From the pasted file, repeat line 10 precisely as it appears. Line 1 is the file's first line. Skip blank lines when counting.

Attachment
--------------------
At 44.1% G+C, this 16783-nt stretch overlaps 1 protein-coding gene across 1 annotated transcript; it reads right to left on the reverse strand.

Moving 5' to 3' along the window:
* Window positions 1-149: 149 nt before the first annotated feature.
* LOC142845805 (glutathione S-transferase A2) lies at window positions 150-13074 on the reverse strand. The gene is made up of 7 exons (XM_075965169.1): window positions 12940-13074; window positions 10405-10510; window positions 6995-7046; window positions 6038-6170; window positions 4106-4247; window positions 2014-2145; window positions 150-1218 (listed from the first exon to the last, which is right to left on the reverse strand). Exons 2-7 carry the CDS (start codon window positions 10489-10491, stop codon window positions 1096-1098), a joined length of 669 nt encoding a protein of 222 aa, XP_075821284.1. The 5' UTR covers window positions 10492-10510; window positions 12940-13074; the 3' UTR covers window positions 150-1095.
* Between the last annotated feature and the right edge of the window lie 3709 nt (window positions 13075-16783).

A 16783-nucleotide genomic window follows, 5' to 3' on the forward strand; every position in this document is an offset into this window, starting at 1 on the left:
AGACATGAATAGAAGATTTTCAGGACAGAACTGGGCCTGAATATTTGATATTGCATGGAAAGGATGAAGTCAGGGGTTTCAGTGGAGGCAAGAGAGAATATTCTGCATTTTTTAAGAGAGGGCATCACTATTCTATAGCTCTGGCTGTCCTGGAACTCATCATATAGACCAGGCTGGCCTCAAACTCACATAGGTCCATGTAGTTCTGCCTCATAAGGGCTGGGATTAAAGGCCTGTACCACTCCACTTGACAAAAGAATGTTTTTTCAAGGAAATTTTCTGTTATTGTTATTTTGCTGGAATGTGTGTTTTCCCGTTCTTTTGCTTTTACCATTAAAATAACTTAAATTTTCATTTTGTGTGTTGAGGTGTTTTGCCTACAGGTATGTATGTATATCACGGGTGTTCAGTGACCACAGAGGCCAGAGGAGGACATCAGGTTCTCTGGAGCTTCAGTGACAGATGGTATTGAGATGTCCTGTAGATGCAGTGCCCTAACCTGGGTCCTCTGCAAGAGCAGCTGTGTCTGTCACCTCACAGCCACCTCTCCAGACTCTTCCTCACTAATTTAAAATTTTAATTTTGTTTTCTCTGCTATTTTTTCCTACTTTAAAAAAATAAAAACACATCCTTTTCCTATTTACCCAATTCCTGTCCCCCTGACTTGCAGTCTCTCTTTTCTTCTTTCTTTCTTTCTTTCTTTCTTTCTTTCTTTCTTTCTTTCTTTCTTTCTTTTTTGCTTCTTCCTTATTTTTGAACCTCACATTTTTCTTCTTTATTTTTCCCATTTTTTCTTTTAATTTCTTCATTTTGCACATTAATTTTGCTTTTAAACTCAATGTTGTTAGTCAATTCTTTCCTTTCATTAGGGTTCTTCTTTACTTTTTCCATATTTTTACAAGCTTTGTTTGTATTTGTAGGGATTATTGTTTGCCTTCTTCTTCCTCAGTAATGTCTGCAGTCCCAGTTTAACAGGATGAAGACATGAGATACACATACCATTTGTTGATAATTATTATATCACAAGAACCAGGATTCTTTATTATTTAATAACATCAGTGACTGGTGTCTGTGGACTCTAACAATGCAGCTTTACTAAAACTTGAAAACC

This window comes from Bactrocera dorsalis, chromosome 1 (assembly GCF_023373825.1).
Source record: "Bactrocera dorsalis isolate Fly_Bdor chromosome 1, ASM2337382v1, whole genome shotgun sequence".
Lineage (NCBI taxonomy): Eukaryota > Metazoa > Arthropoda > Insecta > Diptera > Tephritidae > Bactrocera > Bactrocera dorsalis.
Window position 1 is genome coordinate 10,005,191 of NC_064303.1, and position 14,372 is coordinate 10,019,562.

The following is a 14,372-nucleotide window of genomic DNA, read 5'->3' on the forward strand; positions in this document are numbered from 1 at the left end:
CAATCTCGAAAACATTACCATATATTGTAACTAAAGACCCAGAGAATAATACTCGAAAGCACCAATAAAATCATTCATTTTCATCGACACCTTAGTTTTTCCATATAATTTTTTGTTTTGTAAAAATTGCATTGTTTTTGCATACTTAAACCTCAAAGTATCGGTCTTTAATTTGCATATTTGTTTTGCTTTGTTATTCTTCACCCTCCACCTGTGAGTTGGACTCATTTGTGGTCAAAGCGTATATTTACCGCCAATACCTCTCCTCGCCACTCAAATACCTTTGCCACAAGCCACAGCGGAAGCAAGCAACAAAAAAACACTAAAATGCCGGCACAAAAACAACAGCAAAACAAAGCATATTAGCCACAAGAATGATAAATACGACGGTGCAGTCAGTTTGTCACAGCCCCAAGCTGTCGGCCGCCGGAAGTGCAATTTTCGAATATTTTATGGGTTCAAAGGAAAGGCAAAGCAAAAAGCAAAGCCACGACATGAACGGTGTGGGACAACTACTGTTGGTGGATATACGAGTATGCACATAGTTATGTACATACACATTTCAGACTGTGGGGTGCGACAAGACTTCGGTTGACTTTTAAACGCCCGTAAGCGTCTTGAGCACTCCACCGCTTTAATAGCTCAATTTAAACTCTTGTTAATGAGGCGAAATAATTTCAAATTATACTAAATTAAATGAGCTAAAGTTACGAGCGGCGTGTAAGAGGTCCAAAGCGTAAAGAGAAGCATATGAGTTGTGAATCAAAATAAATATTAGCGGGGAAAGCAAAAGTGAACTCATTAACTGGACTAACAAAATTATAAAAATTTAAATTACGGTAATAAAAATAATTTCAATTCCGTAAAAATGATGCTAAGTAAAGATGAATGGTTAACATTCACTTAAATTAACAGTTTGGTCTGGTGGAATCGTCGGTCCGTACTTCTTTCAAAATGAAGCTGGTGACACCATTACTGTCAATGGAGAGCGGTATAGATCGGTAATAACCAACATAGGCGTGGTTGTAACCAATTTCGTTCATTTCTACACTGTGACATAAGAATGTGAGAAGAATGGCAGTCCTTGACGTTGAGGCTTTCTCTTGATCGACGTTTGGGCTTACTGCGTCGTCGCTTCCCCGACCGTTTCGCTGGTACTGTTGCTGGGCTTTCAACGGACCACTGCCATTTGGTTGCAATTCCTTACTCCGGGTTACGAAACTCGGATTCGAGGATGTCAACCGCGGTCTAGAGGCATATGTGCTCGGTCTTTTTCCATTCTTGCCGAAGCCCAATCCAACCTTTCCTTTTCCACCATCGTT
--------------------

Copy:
Lineage (NCBI taxonomy): Eukaryota > Metazoa > Arthropoda > Insecta > Diptera > Tephritidae > Bactrocera > Bactrocera dorsalis.